J.K. Rowling was unemployed and living on welfare when she penned Harry Potter, which earned her billions of dollars.
With that rags-to-riches story as a background, listen to what she said at this year's Harvard's graduation ceremony, on the "benefits" of failure and the importance of imagination:
So why do I talk about the benefits of failure? Simply because failure meant a stripping away of the inessential. I stopped pretending to myself that I was anything other than what I was, and began to direct all my energy into finishing the only work that mattered to me. Had I really succeeded at anything else, I might never have found the determination to succeed in the one arena I believed I truly belonged. I was set free, because my greatest fear had already been realised, and I was still alive, and I still had a daughter whom I adored, and I had an old typewriter and a big idea. And so rock bottom became the solid foundation on which I rebuilt my life.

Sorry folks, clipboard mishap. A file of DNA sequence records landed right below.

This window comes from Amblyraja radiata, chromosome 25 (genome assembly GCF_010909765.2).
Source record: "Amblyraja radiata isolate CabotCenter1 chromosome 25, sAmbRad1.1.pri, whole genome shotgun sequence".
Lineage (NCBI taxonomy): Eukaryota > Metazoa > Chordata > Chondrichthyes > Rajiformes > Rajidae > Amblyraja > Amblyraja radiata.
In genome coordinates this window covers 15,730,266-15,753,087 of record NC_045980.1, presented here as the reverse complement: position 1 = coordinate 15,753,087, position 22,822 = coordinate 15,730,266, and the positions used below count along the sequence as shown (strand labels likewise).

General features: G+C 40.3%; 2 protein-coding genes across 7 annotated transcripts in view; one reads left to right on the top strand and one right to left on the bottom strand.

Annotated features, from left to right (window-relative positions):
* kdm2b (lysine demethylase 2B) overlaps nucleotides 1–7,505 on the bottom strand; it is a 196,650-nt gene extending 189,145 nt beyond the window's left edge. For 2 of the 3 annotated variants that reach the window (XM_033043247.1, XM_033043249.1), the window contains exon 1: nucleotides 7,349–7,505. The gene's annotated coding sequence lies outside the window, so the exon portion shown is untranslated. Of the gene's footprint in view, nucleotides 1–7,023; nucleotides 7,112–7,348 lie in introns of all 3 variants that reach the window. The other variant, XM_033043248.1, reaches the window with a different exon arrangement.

You might never fail on the scale I did, but some failure in life is inevitable. It is impossible to live without failing at something, unless you live so cautiously that you might as well not have lived at all - in which case, you fail by default.
(Note: this is a fascinating Commencement Address by Rowling - if you click on only one link today, make it this one).